Razz, also known as Seven Card Stud Low, is a captivating poker game where the ultimate goal is to form the best Ace to Five low poker hand. In Razz, players are dealt seven cards throughout the hand, but only the top five-card low hand for each player determines the winner. Unlike Seven Card Stud Hi/Lo or Omaha Hi/Lo, Razz does not require an “eight or better” hand to win the pot.
Razz follows the ‘Ace to Five’ or ‘California’ system for ranking low hands. In this system, straights and flushes have no bearing on the hand, and Aces are always considered low. Thus, the most powerful hand in Razz is the “wheel,” consisting of 5, 4, 3, 2, A. To grasp the hand rankings better, here’s a sample of ranked Razz hands from the least powerful (#1, rarely winning the pot) to the most powerful (#12, the nuts):
It’s important to note that an unpaired low hand is always ranked from its highest card downwards. For example, hand #10 is referred to as a ‘Six-low’ because its highest card is a Six. Similarly, hand #9 is a ‘Nine-low’, and hand #5 is a ‘King-low’. In poker slang, differentiating between close low hands involves going further down the ranks. Thus, hand #11 would be called a ‘Six-Four low’, surpassing hand #10, known as a ‘Six-Five low’.
Before starting a game of Razz, all players contribute a nominal amount called the ante. The specific amount depends on the game and is displayed in the table’s title bar. The ante serves as the cost of being dealt into the hand. For instance, in a game with limits of $1/$2, the ante might be $0.15.
At the beginning of Razz, each player is dealt three cards: two hidden hole cards and one face-up card. The player with the highest exposed card becomes the ‘bring-in’ and initiates the action. The bring-in is required to make a nominal bet (the size determined by the game) or, if they prefer, a full bet in the lower betting increment. Betting continues clockwise around the table until completion for the round.
After Third Street, each player receives another exposed card known as ‘Fourth Street.’ The player with the lowest exposed hand has the first opportunity to act. This player may either check or bet, typically a small bet (e.g., $1 in a $1/$2 game). Following this, there is a round of betting.
Next, each player receives another exposed card, referred to as ‘Fifth Street.’ The player with the lowest exposed cards acts first. For example, if one player has an Eight-high hand while the others have a pair of Sevens and a Queen-high, the player with the Eight-high can choose to check or bet the larger betting amount.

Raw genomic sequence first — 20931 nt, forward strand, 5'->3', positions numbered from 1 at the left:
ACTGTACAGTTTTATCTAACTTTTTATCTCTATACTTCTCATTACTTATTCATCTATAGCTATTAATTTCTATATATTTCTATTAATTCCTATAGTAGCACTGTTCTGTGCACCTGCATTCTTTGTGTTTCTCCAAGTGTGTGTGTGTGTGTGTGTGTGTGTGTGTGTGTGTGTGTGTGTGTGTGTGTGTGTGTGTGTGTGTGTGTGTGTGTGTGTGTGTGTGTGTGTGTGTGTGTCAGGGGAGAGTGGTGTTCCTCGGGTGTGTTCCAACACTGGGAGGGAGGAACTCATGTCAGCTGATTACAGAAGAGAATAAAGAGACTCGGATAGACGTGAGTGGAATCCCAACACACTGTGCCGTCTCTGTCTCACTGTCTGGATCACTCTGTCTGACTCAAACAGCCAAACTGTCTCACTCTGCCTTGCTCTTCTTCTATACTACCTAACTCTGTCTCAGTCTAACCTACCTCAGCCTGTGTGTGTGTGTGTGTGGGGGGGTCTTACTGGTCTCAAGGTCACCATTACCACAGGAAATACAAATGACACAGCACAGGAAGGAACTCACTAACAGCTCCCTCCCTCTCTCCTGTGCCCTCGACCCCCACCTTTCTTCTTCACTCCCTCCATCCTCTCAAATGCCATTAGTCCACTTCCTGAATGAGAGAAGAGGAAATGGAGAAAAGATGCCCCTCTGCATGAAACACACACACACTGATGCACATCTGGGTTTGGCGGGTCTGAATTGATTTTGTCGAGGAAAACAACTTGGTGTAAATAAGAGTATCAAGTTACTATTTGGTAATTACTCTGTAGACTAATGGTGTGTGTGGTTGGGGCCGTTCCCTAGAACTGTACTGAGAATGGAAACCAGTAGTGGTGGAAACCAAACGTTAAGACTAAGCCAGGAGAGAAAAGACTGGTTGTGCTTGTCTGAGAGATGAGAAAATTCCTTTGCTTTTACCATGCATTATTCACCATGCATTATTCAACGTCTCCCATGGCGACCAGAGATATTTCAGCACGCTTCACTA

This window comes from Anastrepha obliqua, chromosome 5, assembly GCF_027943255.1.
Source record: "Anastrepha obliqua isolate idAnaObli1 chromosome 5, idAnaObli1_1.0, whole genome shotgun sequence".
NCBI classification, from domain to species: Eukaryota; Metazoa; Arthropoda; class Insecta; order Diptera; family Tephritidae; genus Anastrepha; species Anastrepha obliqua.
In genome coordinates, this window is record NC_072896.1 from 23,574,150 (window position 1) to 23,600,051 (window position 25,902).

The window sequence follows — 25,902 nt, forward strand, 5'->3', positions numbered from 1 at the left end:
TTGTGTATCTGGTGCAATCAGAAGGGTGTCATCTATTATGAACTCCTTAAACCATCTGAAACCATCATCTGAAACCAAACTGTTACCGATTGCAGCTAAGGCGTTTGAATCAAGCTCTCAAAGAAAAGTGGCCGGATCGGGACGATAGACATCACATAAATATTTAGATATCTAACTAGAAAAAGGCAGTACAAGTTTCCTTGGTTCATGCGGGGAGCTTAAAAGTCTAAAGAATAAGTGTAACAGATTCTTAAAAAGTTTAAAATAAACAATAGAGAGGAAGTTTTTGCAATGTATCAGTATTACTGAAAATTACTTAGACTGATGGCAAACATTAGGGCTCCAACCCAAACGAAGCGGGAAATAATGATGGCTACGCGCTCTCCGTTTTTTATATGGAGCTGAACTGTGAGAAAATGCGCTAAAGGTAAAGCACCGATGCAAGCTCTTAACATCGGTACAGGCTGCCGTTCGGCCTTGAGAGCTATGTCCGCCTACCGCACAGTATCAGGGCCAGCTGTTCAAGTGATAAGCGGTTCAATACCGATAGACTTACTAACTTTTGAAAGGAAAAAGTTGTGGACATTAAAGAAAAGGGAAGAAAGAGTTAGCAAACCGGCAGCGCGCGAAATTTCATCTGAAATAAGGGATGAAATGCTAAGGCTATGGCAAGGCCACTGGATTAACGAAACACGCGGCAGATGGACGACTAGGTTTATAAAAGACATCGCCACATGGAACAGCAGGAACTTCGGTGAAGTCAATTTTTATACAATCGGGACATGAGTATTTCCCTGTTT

Starting from Fifth Street and continuing for the remainder of the hand, all bets and raises are made in big bet increments. In a $1/$2 game, this would amount to $2.
In the subsequent round, each player receives another exposed card called ‘Sixth Street.’ Similar to previous streets, the player with the lowest exposed cards has the first opportunity to act. Another round of betting takes place.
On Seventh Street, each player receives a seventh and final card, which is dealt face-down and kept secret. The player with the lowest exposed cards initiates the action. There is a final round of betting, and if multiple players remain, a showdown occurs.
If multiple players are still in the game after the final betting round, the last bettor or raiser reveals their cards first. However, if there was no bet in the final round, the player in the earliest seat exhibits their cards first (e.g., Seat 1, followed by Seat 2, and so on). Subsequent hands involved in the showdown are exposed clockwise around the table.
The player with the best five-card Ace to Five low hand wins the pot. It’s important to remember that, unlike Seven Card Stud Hi/Lo and Omaha Hi/Lo, there is no ‘qualifier’ for the low hand in Razz; the best low hand claims the entire pot. When multiple hands have the same value, the pot is evenly split among them, with no consideration given to the suit ranking.
In Razz, like other poker variants, players have several betting options: fold, check, bet, call, or raise. The available options depend on the actions taken by preceding players. If no one has placed a bet yet, a player can either check (decline to bet while keeping their cards) or bet. If a player has bet, subsequent players can fold, call (match the previous bet), or raise (not only match the previous bet but increase it). In Limit games, bets and raises follow pre-determined amounts.
To determine the bring-in in Razz, ties in card rank are resolved based on suit. The order, from highest to lowest, is spades, hearts, diamonds, and clubs. Consequently, the highest suit brings in. For example, if the Queen of hearts and Queen of diamonds are visible at the start of the hand, and a Queen is the highest exposed card, the Queen of hearts would become the bring-in. It’s worth noting that this rule does not determine the ranking of equal hands at the showdown.
In the event that the player with the highest exposed card on Third Street is all-in for the ante and unable to meet the required bring-in bet, the bring-in position moves clockwise to the next player at the table, regardless of the value of their exposed card.
Occasionally, in Stud games with eight players, there may be insufficient cards remaining to deal Seventh Street. In such rare instances, a single ‘community card’ is dealt face-up on the table, which is shared by all remaining players.
Razz, or Seven Card Stud Low, presents an exciting twist to traditional poker games. By understanding the hand rankings, following the rules of play, and employing sound strategy, players can increase their chances of success in this intriguing variant. Remember, Razz rewards the best Ace to Five low hand, making it a unique and challenging endeavour for poker enthusiasts.